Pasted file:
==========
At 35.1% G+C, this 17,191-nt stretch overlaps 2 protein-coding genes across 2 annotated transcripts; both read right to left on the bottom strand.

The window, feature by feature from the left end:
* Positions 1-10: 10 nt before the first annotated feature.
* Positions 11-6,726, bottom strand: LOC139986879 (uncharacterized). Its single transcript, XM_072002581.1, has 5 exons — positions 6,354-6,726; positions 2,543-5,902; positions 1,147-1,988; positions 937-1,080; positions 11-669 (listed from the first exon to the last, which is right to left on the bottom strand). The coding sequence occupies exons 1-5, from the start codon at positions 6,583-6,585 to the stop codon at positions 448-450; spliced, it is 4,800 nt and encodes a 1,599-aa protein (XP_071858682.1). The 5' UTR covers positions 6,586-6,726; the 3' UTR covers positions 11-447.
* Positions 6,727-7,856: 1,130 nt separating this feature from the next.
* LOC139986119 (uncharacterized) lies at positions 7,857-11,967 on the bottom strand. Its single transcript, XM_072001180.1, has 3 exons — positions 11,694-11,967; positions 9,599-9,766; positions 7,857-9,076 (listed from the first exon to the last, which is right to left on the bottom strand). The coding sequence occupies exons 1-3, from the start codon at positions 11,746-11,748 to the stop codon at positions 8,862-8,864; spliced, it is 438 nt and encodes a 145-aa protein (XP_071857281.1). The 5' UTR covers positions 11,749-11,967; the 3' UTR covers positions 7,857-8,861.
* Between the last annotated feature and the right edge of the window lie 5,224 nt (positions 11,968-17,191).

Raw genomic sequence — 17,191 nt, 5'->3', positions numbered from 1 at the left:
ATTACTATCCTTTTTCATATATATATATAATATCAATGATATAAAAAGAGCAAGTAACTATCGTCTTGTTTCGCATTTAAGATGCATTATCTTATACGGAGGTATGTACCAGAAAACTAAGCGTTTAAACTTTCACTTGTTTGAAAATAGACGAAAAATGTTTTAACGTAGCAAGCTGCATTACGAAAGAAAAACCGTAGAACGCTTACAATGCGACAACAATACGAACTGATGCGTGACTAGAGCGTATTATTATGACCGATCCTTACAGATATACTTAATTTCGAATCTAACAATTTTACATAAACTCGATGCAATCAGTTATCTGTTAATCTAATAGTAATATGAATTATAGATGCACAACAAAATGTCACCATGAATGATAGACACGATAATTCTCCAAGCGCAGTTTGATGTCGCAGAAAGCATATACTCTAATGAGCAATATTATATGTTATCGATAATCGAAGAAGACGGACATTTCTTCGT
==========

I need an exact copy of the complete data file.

At 35.1% G+C, this 17,191-nt stretch overlaps 2 protein-coding genes across 2 annotated transcripts; both read right to left on the bottom strand.

The window, feature by feature from the left end:
* Positions 1-10: 10 nt before the first annotated feature.
* Positions 11-6,726, bottom strand: LOC139986879 (uncharacterized). Its single transcript, XM_072002581.1, has 5 exons — positions 6,354-6,726; positions 2,543-5,902; positions 1,147-1,988; positions 937-1,080; positions 11-669 (listed from the first exon to the last, which is right to left on the bottom strand). The coding sequence occupies exons 1-5, from the start codon at positions 6,583-6,585 to the stop codon at positions 448-450; spliced, it is 4,800 nt and encodes a 1,599-aa protein (XP_071858682.1). The 5' UTR covers positions 6,586-6,726; the 3' UTR covers positions 11-447.
* Positions 6,727-7,856: 1,130 nt separating this feature from the next.
* LOC139986119 (uncharacterized) lies at positions 7,857-11,967 on the bottom strand. Its single transcript, XM_072001180.1, has 3 exons — positions 11,694-11,967; positions 9,599-9,766; positions 7,857-9,076 (listed from the first exon to the last, which is right to left on the bottom strand). The coding sequence occupies exons 1-3, from the start codon at positions 11,746-11,748 to the stop codon at positions 8,862-8,864; spliced, it is 438 nt and encodes a 145-aa protein (XP_071857281.1). The 5' UTR covers positions 11,749-11,967; the 3' UTR covers positions 7,857-8,861.
* Between the last annotated feature and the right edge of the window lie 5,224 nt (positions 11,968-17,191).

Raw genomic sequence — 17,191 nt, 5'->3', positions numbered from 1 at the left:
ATTACTATCCTTTTTCATATATATATATAATATCAATGATATAAAAAGAGCAAGTAACTATCGTCTTGTTTCGCATTTAAGATGCATTATCTTATACGGAGGTATGTACCAGAAAACTAAGCGTTTAAACTTTCACTTGTTTGAAAATAGACGAAAAATGTTTTAACGTAGCAAGCTGCATTACGAAAGAAAAACCGTAGAACGCTTACAATGCGACAACAATACGAACTGATGCGTGACTAGAGCGTATTATTATGACCGATCCTTACAGATATACTTAATTTCGAATCTAACAATTTTACATAAACTCGATGCAATCAGTTATCTGTTAATCTAATAGTAATATGAATTATAGATGCACAACAAAATGTCACCATGAATGATAGACACGATAATTCTCCAAGCGCAGTTTGATGTCGCAGAAAGCATATACTCTAATGAGCAATATTATATGTTATCGATAATCGAAGAAGACGGACATTTCTTCGT